If you’re new eBay seller just starting out, building up a good feedback record is important.
It’s great for your own confidence, of course, but it’s mainly about the buyers. Few buyers feel as confident when buying an item from a seller with 1 or 2 feedback points as they do from the seller with thousands of points and the shooting star.
Good feedback doesn’t come automatically, though. As eBay has developed, many buyers seem to forget that there’s an independent seller on the other end. They might feel they don’t owe you feedback at all. After all, they have to take time out of their day to do it.
The secret to encouraging a buyer to go out of their way to leave you good feedback today is to earn it by making them feel that you went out of your way for them. And this doesn’t necessarly mean you have to bend over backwards. As is true for business in general, it’s about simple expectation management. Otherwise known as:
Under Promise and Over Deliver
eBay today will encourage sellers to set the buyer’s expectations high. It’s built in to the system. Offer free postage, offer a one-day dispatch time, use an express delivery service, and so on and so forth – and the site will prioritise your listings in the “Best Match” order. (Which is a nice bonus, not saying it isn’t.)
The flip side of this is that as a seller it leaves you open to disappointing a buyer, for example through no fault of your own such as a courier delay. If you’re just starting out as a seller, one piece of bad feedback early on does some real damage.
We should remember that many if not most buyers are looking for the most competitively priced items, not the most competitively delivered items. Price sensibly, and your items should have no problems selling. With that in mind, let’s talk minimising the chances of disappointing a buyer and instead, leaving yourself some room to actually impress them.
- Set a 3 day dispatch time, and dispatch it in 1.
- There are two good reasons for this. Firstly, almost any buyer who expects to receive an item in 5 days and receives it in 2 will be delighted. This is how you receive “very fast delivery!” type feedback. Secondly, promising 1 day dispatch leaves your buyers open to disappointment when a delay occurs beyond your control, and this approach leaves you some wriggle room.
- Offer an economy delivery service, and use a faster one.
- If it makes economic sense to use a standard delivery option after offering economy, you should do it for the same reason as the point about dispatch time. In the UK, this can mean stating 2nd Class Royal Mail and using 1st Class instead. It costs a few pence more, but many buyers will be delighted to realise that you upgraded to get it to them a day earlier, and will say so in their feedback.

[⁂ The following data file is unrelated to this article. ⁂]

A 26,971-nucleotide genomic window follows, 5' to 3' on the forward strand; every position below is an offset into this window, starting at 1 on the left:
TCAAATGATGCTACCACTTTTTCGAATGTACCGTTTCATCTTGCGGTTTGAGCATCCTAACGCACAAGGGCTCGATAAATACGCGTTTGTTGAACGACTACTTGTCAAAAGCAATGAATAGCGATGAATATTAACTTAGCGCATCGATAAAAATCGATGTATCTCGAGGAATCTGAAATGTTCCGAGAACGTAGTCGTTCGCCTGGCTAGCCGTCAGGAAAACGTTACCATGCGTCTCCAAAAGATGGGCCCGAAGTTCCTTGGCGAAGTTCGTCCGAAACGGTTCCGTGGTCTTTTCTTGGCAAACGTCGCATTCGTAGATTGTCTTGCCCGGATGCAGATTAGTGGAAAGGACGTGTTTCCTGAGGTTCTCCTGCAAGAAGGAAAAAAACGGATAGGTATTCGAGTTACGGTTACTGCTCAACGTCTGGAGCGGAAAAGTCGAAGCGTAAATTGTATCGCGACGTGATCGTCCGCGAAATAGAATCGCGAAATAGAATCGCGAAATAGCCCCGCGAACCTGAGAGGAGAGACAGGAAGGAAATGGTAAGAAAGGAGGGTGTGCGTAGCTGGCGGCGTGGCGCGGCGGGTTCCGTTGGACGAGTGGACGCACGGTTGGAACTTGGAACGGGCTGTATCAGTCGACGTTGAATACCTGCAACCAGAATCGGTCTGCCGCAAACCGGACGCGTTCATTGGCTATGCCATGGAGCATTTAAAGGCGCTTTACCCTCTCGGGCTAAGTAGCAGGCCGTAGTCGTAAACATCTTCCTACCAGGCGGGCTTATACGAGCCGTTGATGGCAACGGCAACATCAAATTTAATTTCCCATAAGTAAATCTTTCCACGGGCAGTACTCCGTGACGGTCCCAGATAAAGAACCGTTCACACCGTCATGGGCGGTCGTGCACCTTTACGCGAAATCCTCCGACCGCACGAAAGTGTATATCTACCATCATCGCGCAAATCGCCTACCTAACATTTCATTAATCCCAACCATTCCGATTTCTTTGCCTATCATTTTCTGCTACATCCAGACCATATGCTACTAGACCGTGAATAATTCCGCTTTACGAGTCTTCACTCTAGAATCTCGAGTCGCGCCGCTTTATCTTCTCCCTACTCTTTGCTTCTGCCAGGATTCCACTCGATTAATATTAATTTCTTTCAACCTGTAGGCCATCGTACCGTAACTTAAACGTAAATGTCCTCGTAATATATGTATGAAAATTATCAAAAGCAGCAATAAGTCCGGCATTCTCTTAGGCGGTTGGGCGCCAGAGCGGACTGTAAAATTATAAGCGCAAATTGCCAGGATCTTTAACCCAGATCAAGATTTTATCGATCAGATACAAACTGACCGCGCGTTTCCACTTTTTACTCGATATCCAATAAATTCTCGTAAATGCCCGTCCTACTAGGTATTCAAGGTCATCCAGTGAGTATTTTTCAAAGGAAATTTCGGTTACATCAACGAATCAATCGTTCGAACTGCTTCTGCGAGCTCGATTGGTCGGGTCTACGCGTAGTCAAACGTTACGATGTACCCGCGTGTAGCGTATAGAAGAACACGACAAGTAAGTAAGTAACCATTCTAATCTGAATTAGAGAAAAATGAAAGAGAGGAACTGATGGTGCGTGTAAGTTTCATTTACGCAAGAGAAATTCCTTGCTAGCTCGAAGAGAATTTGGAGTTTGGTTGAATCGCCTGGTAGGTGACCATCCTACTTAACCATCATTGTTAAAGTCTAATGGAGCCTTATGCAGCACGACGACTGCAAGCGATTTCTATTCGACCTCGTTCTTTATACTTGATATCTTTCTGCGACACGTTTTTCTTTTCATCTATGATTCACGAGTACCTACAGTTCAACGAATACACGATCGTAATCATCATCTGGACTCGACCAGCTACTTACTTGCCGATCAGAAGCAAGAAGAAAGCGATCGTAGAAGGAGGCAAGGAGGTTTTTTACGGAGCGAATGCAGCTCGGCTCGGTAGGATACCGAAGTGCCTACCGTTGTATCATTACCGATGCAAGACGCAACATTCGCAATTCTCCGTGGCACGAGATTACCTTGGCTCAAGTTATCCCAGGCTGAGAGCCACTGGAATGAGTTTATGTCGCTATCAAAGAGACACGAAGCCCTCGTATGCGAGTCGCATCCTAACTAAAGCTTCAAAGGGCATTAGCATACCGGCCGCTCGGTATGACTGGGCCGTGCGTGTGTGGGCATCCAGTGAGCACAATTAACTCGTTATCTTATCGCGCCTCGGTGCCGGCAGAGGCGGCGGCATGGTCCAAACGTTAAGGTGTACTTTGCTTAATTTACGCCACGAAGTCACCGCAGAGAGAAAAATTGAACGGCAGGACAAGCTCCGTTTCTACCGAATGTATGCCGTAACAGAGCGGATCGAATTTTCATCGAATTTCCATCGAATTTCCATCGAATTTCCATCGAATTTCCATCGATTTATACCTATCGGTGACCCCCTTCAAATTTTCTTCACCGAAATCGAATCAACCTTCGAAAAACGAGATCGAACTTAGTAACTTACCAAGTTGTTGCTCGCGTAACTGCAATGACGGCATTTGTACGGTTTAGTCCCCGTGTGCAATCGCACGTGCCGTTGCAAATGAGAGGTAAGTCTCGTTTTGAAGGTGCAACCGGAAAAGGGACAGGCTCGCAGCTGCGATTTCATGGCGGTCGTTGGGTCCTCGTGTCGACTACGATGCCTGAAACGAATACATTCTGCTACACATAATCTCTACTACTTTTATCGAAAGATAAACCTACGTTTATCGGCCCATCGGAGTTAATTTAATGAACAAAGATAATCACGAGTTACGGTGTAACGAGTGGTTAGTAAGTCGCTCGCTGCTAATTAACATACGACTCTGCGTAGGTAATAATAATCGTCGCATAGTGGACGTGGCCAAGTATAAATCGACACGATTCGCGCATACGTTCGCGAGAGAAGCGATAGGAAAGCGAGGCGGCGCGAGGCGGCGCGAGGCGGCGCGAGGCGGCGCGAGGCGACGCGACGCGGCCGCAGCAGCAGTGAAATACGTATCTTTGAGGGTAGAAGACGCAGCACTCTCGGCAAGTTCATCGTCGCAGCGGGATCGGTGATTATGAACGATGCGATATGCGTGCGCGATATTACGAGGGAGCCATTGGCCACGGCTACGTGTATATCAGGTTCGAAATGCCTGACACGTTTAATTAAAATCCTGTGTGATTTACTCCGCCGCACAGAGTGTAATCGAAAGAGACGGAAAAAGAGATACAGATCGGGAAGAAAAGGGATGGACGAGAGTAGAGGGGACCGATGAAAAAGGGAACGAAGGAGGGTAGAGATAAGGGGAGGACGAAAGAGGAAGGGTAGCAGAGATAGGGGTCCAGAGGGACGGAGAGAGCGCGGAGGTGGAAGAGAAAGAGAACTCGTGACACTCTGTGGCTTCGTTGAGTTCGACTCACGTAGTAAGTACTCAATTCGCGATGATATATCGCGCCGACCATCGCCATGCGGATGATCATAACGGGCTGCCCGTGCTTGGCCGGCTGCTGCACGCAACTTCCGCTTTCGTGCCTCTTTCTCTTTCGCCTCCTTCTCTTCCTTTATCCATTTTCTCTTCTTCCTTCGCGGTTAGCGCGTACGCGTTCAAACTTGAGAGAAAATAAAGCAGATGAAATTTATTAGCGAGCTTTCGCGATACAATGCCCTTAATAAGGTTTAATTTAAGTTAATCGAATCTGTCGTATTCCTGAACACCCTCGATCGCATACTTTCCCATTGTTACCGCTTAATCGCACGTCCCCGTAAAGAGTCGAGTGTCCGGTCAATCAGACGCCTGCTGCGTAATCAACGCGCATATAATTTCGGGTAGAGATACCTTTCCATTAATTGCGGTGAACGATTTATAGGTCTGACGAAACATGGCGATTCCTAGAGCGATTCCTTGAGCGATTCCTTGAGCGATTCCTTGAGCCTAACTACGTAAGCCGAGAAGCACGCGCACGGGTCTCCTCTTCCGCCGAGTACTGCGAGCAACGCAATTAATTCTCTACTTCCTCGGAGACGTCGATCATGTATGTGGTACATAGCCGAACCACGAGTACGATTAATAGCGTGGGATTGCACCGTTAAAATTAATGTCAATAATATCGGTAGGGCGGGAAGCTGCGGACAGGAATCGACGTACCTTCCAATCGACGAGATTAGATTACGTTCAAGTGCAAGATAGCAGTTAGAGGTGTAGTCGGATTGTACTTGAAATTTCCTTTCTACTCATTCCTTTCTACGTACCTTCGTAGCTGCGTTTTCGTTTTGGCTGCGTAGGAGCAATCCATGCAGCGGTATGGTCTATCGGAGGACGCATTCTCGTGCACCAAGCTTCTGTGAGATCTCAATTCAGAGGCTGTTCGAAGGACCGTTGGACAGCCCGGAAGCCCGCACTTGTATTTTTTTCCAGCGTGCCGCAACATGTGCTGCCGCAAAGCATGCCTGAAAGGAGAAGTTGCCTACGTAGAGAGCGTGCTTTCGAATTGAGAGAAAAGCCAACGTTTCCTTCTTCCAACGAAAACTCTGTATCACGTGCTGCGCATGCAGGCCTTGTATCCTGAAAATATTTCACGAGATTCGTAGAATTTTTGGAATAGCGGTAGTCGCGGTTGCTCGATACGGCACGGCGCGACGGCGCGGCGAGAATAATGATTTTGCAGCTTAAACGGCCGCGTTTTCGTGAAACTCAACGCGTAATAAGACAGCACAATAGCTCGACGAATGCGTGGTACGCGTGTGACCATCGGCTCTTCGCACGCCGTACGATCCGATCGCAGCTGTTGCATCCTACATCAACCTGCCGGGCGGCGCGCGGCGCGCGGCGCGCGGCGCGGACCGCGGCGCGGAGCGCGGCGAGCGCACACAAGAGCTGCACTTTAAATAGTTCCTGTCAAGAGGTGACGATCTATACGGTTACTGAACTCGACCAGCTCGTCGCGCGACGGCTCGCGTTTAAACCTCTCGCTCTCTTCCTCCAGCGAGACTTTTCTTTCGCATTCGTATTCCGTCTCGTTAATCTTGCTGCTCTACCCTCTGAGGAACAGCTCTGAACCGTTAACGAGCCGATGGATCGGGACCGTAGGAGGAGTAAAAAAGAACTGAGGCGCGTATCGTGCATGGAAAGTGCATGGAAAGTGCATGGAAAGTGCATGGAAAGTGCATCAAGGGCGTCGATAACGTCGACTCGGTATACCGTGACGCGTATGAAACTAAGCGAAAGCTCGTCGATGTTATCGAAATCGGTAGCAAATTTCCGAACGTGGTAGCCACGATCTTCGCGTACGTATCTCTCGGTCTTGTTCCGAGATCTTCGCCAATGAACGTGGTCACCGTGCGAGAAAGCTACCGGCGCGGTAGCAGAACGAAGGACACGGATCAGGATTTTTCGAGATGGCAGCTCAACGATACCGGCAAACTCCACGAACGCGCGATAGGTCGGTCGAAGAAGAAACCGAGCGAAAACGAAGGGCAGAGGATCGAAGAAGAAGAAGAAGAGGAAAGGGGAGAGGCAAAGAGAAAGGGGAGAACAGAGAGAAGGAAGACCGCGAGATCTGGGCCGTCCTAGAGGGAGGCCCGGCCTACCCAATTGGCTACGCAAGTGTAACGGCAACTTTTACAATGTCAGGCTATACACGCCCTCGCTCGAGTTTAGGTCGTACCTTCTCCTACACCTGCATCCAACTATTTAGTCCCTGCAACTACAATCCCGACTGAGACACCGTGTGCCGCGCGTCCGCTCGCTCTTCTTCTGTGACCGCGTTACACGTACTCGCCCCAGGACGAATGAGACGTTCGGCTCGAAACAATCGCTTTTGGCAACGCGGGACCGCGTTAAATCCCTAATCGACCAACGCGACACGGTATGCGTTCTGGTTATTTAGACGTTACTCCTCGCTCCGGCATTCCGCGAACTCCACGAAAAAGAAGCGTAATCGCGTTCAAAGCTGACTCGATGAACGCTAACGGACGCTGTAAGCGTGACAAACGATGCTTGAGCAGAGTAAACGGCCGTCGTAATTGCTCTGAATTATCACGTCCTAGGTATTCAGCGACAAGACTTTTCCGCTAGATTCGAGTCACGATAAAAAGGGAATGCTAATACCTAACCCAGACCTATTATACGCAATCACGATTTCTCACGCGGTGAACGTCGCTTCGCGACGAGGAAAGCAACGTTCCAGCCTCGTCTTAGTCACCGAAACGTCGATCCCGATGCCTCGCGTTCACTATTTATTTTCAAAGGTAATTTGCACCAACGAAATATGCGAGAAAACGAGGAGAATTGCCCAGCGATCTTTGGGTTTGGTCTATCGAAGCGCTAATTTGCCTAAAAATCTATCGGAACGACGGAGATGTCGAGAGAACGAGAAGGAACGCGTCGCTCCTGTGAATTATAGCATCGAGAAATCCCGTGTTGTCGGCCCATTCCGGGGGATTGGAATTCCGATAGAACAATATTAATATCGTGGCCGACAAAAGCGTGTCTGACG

- Understate the condition of your items.
- Firstly, you should always do this to protect yourself against “not as described” complaints. A lot of new sellers don’t understand this, but the condition description drop-down box is not inviting your personal opinion. There are clear guidelines that you should not fall foul of. That said, the rules are that you can’t overstate an item’s condition. They don’t say anything about understating. Is your item Like New? List it as Very Good. Is your item Brand New? List it as Like New. You can very easily exceed a buyer’s expectations this way, and you’ll get comments about your items being great condition in your feedback.
- Throw in a freebie.
- This one’s a bit more subjective, but depending on what you’re selling, this could be a low-value game included with a games console, a charging cable or case with a phone, or even some candy (Overclockers.co.uk do this and people love it). I once listed a Playstation console and padded the box with extra strength shopping bags I had spare, being out of bubble wrap. The feedback I received? “Great item, and thanks for the bags!”. It wasn’t even the motive, but really, everyone likes something for nothing.
- Sign a thank you note.
- If you’re starting out, chances are you’re relatively low volume and can spare the 10 seconds out of your day per item. Also, we’re hoping the buyer will take 10 seconds of theirs too, right? So print a packing slip, and then grab a pen and sign it. “Thanks, (buyer’s name)!” will suffice. In a world of faceless online retail, establishing a personal connection can be all it takes to initiate positive feedback. I remember when a seller first did it for me, and I’ve passed it on whenever I’ve sold anything since.
Then here’s the trick – once you’re built up on feedback and comfortable that you can deliver an excellent service to a high standard, you should have no problem meeting those requirements once you decide to start promising them.